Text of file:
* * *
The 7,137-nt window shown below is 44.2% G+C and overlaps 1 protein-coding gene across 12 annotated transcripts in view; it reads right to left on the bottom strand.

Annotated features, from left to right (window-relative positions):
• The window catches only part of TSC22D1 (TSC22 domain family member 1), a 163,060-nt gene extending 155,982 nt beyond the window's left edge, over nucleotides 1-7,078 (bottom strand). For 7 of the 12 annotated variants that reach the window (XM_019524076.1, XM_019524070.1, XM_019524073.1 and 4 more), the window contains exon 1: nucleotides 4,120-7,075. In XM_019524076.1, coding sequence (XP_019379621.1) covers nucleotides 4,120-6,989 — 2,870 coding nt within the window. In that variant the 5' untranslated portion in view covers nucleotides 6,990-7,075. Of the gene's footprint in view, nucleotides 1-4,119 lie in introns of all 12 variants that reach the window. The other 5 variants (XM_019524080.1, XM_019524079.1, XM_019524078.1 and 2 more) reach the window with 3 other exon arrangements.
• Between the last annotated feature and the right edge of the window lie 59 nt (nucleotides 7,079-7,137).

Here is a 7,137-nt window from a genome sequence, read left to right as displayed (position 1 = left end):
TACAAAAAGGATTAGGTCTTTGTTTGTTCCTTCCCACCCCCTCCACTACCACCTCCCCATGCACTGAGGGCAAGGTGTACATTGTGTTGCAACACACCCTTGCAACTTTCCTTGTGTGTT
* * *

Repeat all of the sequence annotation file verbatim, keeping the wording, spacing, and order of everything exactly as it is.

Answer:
The 7,137-nt window shown below is 44.2% G+C and overlaps 1 protein-coding gene across 12 annotated transcripts in view; it reads right to left on the bottom strand.

Annotated features, from left to right (window-relative positions):
• The window catches only part of TSC22D1 (TSC22 domain family member 1), a 163,060-nt gene extending 155,982 nt beyond the window's left edge, over nucleotides 1-7,078 (bottom strand). For 7 of the 12 annotated variants that reach the window (XM_019524076.1, XM_019524070.1, XM_019524073.1 and 4 more), the window contains exon 1: nucleotides 4,120-7,075. In XM_019524076.1, coding sequence (XP_019379621.1) covers nucleotides 4,120-6,989 — 2,870 coding nt within the window. In that variant the 5' untranslated portion in view covers nucleotides 6,990-7,075. Of the gene's footprint in view, nucleotides 1-4,119 lie in introns of all 12 variants that reach the window. The other 5 variants (XM_019524080.1, XM_019524079.1, XM_019524078.1 and 2 more) reach the window with 3 other exon arrangements.
• Between the last annotated feature and the right edge of the window lie 59 nt (nucleotides 7,079-7,137).

Here is a 7,137-nt window from a genome sequence, read left to right as displayed (position 1 = left end):
TACAAAAAGGATTAGGTCTTTGTTTGTTCCTTCCCACCCCCTCCACTACCACCTCCCCATGCACTGAGGGCAAGGTGTACATTGTGTTGCAACACACCCTTGCAACTTTCCTTGTGTGTT